How Real-Time Social Biofeedback could affect University Students’ Presentation Experiences: A Mixed Method Approach

Preprint 2022

Selina He and Youngjun Cho
Department of Computer Science, University College London, London, UK

Public speaking is an essential soft skill for professional development. However, public speaking tends to be one of the stressors to university students. Here, we are interested in biofeedback, an intervention technique that can possibly hinder our negative emotional responses triggered by stress-related problems. Particularly, we investigate to what extent shared use of biofeedback across users (social biofeedback) can improve student presenters’ experiences during academic oral presentations. In a mixed-method study with 15 participants, we demonstrate a significant improvement of presenters’ affective states (toward higher arousal and higher valence) with social biofeedback in comparison with typical biofeedback and control. Also, our thematic analysis suggests its positive influences on presenters’ self-oriented regulations, others’-oriented regulations, and task-oriented regulations. We conclude by highlighting social biofeedback’s potential benefits in enhancing engagement and social connectedness in remote learning/teaching environments.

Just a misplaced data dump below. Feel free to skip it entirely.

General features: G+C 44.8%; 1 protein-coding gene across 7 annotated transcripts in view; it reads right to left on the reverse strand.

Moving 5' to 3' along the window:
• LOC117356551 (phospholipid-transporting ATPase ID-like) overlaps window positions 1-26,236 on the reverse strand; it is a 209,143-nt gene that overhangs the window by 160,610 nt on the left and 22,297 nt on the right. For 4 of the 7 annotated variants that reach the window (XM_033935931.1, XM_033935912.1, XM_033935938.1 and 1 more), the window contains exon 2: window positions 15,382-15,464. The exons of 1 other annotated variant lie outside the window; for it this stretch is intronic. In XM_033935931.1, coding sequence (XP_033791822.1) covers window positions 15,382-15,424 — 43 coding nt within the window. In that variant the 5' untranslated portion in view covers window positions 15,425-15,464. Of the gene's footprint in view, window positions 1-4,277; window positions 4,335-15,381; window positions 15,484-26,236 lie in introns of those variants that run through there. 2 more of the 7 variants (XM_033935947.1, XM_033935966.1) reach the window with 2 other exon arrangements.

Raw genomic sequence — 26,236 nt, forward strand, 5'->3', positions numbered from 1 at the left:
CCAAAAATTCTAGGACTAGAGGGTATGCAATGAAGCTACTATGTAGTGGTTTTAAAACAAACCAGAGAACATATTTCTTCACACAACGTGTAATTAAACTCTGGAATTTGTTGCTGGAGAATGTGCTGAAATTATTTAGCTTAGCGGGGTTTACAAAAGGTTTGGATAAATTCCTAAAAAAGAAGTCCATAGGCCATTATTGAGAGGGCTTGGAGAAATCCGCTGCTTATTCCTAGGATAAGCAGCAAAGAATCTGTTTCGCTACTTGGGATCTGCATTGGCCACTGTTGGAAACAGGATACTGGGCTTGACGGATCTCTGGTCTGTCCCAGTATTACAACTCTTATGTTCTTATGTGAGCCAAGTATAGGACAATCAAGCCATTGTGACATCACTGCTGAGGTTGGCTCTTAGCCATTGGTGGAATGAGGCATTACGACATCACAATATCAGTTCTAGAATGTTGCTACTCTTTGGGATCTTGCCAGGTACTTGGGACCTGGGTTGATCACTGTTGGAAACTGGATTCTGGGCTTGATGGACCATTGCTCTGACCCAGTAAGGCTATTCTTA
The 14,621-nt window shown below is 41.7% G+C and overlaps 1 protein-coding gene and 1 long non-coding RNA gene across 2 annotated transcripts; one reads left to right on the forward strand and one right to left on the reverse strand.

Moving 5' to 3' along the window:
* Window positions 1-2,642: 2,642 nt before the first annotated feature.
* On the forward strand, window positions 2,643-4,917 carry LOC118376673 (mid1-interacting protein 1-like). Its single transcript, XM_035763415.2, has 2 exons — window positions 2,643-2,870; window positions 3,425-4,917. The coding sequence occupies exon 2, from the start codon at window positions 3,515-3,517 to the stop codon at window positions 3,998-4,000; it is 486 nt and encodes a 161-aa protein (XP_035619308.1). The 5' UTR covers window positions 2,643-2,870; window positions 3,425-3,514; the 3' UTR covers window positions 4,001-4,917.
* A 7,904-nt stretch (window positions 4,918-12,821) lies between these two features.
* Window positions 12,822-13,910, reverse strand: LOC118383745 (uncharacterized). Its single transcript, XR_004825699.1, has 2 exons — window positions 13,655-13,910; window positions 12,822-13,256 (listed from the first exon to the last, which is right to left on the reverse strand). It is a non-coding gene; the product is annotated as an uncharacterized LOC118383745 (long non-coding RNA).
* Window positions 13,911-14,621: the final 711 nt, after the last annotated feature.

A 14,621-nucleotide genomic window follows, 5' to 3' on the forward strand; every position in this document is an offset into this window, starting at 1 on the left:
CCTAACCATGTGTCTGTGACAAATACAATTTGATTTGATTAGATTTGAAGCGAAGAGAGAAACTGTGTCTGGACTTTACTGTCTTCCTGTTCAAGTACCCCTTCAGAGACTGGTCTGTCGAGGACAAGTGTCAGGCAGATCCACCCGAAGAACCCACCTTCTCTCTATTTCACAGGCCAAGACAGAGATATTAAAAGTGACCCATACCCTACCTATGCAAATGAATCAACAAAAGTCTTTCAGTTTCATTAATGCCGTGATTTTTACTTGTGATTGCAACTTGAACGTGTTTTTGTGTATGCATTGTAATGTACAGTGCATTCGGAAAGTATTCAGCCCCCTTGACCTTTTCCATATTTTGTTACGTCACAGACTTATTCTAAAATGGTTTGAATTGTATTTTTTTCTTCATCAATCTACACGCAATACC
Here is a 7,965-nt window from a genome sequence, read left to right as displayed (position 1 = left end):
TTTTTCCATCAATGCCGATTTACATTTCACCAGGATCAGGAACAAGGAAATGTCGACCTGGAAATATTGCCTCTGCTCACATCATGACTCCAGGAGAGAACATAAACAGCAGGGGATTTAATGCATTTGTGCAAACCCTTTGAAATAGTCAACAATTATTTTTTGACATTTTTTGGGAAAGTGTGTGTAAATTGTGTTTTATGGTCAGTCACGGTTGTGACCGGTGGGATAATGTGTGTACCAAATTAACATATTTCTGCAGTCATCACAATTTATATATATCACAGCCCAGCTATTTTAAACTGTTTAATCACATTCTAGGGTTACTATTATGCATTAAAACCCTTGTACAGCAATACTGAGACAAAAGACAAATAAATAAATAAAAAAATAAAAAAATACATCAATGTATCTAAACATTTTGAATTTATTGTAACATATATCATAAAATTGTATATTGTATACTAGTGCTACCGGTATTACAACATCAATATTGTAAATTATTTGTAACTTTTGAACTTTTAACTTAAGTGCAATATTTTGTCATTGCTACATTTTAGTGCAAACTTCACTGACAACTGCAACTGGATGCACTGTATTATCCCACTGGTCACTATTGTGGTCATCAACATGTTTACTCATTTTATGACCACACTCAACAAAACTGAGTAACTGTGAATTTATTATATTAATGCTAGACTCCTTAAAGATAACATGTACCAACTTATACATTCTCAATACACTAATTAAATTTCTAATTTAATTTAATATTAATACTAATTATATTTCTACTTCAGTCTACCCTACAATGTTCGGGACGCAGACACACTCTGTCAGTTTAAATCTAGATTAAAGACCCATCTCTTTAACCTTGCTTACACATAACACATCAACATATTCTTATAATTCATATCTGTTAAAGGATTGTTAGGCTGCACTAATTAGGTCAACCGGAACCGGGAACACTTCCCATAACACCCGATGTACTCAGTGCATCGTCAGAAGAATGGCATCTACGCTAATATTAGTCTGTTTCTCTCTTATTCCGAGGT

*This work builds on our previous projects (see details in [1-8]).


[1] Moge, C., Wang, K. and Cho, Y., 2022. Shared user interfaces of physiological data: Systematic review of social biofeedback systems and contexts in HCI. In Proceedings of the 2022 CHI Conference on Human Factors in Computing Systems (pp. 1-16).

[2] Cho, Y., 2021. Rethinking eye-blink: Assessing task difficulty through physiological representation of spontaneous blinking. In Proceedings of the 2021 CHI conference on human factors in computing systems (pp. 1-12).

[3] Cho, Y., Bianchi-Berthouze, N. and Julier, S.J., 2017. DeepBreath: Deep learning of breathing patterns for automatic stress recognition using low-cost thermal imaging in unconstrained settings. In 2017 Seventh International Conference on Affective Computing and Intelligent Interaction (ACII), pp. 456-463.

[4] Cho, Y., Julier, S. J. and Bianchi-Berthouze, N., 2019. Instant Stress: Detection of Perceived Mental Stress Through Smartphone Photoplethysmography and Thermal Imaging. JMIR mental health, 6(4), e10140.

[5] Cho, Y. and Bianchi-Berthouze, N., 2019. Physiological and affective computing through thermal imaging: A survey. arXiv preprint arXiv:1908.10307.

[6] Cho, Y., et al.,2019. Nose heat: Exploring stress-induced nasal thermal variability through mobile thermal imaging. In 2019 8th International Conference on Affective Computing and Intelligent Interaction (ACII), pp. 566-572

[7] Cho, Y., Kim, S. and Joung, M., 2017. Proximity sensor and control method thereof. U.S. Patent 9,703,368.

[8] Cho, Y., Julier, S.J., Marquardt, N. and Bianchi-Berthouze, N., 2017. Robust tracking of respiratory rate in high-dynamic range scenes using mobile thermal imaging. Biomedical optics express8(10), pp.4480-4503.